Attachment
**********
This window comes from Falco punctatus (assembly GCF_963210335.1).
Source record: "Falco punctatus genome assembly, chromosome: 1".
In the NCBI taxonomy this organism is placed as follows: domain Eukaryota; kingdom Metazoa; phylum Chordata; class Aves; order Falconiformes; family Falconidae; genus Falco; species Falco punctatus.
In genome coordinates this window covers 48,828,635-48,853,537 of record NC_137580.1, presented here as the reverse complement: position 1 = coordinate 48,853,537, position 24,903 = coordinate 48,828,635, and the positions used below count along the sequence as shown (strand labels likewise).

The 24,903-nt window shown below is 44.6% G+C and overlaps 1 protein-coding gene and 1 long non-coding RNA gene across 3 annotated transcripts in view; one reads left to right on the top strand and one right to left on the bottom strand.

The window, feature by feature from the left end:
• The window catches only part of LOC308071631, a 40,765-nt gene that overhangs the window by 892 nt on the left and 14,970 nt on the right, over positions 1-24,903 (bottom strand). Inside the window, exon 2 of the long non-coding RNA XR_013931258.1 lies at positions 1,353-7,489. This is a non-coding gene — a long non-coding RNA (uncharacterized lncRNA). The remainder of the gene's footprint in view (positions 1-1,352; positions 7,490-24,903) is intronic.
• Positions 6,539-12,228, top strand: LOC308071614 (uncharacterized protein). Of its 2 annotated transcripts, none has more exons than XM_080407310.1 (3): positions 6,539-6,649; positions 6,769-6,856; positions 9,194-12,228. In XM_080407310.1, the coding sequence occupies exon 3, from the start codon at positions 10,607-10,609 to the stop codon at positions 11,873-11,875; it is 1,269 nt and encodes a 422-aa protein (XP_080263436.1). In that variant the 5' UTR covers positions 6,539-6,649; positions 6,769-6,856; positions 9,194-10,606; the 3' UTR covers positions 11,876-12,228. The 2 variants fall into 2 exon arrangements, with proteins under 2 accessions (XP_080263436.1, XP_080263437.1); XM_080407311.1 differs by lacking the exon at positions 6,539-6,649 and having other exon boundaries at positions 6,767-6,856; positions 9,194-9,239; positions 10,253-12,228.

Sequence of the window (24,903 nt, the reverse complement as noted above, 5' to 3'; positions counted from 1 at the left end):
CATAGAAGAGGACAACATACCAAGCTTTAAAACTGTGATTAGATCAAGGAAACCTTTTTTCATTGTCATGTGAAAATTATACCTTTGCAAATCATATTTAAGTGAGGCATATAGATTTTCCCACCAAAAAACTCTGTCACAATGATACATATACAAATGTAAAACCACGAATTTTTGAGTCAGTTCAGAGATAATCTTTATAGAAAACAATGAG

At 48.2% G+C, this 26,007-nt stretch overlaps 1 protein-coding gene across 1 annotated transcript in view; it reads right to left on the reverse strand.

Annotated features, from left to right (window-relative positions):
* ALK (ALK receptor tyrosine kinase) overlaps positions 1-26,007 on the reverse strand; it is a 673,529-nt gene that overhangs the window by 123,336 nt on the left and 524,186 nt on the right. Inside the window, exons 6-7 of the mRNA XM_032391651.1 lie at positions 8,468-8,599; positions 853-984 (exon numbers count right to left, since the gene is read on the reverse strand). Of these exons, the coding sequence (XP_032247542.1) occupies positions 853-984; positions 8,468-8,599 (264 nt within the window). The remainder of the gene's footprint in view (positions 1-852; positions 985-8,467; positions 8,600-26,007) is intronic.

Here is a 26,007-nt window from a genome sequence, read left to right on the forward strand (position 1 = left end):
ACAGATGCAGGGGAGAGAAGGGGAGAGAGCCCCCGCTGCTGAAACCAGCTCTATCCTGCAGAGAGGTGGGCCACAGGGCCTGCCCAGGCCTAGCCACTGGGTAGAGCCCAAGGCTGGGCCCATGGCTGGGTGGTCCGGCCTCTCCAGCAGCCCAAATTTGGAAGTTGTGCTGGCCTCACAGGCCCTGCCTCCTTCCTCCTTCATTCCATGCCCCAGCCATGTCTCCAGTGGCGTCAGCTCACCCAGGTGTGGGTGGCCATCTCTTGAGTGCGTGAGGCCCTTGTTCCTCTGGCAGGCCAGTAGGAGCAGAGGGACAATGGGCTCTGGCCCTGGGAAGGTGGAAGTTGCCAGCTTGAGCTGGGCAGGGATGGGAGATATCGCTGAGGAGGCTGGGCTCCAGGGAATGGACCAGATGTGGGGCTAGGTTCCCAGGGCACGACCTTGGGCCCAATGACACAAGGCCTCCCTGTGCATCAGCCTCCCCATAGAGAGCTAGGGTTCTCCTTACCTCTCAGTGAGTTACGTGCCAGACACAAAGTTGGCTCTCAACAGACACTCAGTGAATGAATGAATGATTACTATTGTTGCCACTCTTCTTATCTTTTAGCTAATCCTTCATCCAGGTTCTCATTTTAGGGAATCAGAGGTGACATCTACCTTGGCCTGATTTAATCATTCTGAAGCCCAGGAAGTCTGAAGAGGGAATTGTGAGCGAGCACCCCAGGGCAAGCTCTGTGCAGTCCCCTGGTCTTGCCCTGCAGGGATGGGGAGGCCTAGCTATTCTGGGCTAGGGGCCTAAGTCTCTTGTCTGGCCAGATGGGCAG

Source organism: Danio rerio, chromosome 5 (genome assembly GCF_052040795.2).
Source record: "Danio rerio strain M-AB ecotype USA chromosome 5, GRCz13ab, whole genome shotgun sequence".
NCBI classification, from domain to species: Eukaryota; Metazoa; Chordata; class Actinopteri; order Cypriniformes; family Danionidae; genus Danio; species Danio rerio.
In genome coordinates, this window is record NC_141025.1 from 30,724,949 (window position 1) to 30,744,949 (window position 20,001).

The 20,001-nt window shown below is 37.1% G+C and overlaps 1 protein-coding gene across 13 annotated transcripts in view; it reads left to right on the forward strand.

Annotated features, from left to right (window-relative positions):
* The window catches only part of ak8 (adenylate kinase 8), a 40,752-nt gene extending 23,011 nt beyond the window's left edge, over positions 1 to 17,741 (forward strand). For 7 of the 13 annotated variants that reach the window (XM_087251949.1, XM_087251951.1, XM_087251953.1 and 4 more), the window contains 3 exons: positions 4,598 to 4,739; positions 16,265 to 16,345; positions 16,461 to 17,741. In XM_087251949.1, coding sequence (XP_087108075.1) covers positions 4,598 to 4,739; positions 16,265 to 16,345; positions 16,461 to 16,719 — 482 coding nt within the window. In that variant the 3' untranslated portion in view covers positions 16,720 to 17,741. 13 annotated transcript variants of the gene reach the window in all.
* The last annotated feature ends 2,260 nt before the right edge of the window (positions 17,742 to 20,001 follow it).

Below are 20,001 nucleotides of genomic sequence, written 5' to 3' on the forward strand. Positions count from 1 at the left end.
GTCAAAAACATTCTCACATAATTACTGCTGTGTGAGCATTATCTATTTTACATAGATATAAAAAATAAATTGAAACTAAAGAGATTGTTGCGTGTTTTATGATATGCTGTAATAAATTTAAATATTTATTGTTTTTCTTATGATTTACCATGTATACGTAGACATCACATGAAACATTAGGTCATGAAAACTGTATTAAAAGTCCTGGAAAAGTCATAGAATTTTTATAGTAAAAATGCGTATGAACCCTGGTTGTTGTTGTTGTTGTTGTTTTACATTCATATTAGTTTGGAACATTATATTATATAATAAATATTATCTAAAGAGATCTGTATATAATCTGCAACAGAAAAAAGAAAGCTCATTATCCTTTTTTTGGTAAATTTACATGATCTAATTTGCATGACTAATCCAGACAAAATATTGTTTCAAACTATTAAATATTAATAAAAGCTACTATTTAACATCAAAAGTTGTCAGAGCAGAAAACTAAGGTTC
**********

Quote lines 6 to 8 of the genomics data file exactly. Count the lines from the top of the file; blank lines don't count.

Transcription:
The window, feature by feature from the left end:
• The window catches only part of LOC308071631, a 40,765-nt gene that overhangs the window by 892 nt on the left and 14,970 nt on the right, over positions 1-24,903 (bottom strand). Inside the window, exon 2 of the long non-coding RNA XR_013931258.1 lies at positions 1,353-7,489. This is a non-coding gene — a long non-coding RNA (uncharacterized lncRNA). The remainder of the gene's footprint in view (positions 1-1,352; positions 7,490-24,903) is intronic.
• Positions 6,539-12,228, top strand: LOC308071614 (uncharacterized protein). Of its 2 annotated transcripts, none has more exons than XM_080407310.1 (3): positions 6,539-6,649; positions 6,769-6,856; positions 9,194-12,228. In XM_080407310.1, the coding sequence occupies exon 3, from the start codon at positions 10,607-10,609 to the stop codon at positions 11,873-11,875; it is 1,269 nt and encodes a 422-aa protein (XP_080263436.1). In that variant the 5' UTR covers positions 6,539-6,649; positions 6,769-6,856; positions 9,194-10,606; the 3' UTR covers positions 11,876-12,228. The 2 variants fall into 2 exon arrangements, with proteins under 2 accessions (XP_080263436.1, XP_080263437.1); XM_080407311.1 differs by lacking the exon at positions 6,539-6,649 and having other exon boundaries at positions 6,767-6,856; positions 9,194-9,239; positions 10,253-12,228.